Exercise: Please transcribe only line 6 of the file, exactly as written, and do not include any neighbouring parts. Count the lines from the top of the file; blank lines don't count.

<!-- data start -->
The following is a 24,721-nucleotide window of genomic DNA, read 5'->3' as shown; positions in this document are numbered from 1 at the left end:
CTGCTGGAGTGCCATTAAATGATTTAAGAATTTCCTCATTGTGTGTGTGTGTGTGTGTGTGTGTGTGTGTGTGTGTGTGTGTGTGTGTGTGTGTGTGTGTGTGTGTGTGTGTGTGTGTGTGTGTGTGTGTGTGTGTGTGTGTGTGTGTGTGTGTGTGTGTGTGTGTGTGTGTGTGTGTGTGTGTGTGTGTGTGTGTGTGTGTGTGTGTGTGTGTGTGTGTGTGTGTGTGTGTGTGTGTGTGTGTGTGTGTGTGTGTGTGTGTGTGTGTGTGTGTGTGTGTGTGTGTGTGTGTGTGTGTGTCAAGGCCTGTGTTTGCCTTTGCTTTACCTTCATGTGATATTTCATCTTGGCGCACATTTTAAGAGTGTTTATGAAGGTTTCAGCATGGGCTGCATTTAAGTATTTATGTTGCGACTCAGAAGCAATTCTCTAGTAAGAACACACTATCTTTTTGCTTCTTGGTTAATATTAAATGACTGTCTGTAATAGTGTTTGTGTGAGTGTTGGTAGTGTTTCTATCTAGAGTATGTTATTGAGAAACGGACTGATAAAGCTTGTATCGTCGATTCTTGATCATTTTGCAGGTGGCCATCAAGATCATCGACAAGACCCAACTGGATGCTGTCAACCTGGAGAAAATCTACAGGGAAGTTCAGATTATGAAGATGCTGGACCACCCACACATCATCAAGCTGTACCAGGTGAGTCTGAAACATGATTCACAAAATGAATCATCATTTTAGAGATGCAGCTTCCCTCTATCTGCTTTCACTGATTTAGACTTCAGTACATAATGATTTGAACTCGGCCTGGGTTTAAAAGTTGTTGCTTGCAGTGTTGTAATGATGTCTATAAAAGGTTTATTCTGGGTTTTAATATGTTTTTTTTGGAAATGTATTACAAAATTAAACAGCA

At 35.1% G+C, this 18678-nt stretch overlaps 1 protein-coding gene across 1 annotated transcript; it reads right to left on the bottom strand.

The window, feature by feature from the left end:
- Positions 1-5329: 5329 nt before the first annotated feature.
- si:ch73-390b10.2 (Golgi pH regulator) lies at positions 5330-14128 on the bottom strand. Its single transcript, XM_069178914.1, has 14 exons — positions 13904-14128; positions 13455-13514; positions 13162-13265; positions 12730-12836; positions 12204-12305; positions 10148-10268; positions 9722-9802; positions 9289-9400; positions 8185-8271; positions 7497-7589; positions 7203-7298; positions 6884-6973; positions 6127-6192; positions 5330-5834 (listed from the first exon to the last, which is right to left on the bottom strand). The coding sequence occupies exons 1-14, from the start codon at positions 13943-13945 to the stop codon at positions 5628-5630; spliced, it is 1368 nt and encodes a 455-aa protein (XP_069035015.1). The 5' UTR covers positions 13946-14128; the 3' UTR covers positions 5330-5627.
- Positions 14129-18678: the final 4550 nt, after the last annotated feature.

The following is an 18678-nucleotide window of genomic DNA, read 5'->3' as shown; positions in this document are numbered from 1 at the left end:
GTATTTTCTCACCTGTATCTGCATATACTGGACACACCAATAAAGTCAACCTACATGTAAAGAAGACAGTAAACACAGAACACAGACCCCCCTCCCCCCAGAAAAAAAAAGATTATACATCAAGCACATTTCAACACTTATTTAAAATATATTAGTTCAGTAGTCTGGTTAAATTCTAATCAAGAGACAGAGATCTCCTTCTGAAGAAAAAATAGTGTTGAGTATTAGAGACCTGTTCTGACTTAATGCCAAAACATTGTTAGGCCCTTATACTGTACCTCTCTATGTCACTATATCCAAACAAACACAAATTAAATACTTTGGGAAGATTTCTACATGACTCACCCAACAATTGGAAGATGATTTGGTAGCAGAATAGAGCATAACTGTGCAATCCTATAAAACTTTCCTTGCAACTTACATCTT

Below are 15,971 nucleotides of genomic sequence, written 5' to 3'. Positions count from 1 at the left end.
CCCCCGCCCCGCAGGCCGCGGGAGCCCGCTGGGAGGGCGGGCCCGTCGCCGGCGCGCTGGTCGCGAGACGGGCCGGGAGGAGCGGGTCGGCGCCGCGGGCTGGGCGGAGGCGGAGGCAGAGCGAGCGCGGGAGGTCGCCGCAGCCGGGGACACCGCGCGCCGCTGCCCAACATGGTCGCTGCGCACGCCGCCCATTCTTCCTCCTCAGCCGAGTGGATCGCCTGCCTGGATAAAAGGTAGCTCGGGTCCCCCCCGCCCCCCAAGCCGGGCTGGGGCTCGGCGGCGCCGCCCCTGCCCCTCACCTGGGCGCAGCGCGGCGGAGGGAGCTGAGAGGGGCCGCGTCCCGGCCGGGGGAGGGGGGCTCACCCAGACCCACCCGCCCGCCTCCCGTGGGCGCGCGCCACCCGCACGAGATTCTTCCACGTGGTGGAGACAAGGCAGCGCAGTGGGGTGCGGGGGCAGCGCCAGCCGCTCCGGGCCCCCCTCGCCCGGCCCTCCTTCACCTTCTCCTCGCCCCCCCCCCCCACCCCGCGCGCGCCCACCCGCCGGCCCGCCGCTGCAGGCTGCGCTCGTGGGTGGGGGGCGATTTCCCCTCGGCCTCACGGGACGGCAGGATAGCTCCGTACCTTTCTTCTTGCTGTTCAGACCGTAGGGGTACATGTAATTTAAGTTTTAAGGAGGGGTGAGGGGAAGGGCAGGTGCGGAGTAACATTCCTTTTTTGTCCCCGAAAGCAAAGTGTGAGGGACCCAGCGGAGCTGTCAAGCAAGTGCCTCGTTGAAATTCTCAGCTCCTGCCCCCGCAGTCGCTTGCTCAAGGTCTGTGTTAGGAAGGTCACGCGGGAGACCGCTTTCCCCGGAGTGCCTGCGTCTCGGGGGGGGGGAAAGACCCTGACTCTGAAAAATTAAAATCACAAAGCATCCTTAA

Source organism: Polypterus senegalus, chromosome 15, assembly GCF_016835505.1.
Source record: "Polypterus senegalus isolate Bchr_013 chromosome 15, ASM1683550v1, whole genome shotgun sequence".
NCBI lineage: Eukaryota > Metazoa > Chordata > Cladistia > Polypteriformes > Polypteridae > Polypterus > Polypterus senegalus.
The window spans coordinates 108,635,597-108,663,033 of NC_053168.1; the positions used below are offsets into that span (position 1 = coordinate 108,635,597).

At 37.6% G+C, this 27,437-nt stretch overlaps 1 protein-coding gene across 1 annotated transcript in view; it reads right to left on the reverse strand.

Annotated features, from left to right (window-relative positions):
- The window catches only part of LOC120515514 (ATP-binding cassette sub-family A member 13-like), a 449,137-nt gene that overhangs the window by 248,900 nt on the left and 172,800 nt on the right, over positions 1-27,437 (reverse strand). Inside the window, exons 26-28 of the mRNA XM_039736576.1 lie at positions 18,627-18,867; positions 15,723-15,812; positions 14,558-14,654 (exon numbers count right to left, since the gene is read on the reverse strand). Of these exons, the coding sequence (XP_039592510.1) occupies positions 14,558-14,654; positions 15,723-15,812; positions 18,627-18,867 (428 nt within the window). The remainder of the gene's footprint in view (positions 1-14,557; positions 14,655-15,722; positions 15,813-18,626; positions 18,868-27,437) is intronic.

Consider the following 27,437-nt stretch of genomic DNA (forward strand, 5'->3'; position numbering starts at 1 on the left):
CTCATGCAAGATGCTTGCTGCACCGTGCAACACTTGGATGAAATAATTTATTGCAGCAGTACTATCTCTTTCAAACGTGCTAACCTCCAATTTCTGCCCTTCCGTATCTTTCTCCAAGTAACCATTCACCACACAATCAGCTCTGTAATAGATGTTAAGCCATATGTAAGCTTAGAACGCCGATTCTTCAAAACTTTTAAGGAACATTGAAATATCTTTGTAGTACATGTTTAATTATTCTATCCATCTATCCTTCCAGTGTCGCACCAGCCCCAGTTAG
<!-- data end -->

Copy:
- si:ch73-390b10.2 (Golgi pH regulator) lies at positions 5330-14128 on the bottom strand. Its single transcript, XM_069178914.1, has 14 exons — positions 13904-14128; positions 13455-13514; positions 13162-13265; positions 12730-12836; positions 12204-12305; positions 10148-10268; positions 9722-9802; positions 9289-9400; positions 8185-8271; positions 7497-7589; positions 7203-7298; positions 6884-6973; positions 6127-6192; positions 5330-5834 (listed from the first exon to the last, which is right to left on the bottom strand). The coding sequence occupies exons 1-14, from the start codon at positions 13943-13945 to the stop codon at positions 5628-5630; spliced, it is 1368 nt and encodes a 455-aa protein (XP_069035015.1). The 5' UTR covers positions 13946-14128; the 3' UTR covers positions 5330-5627.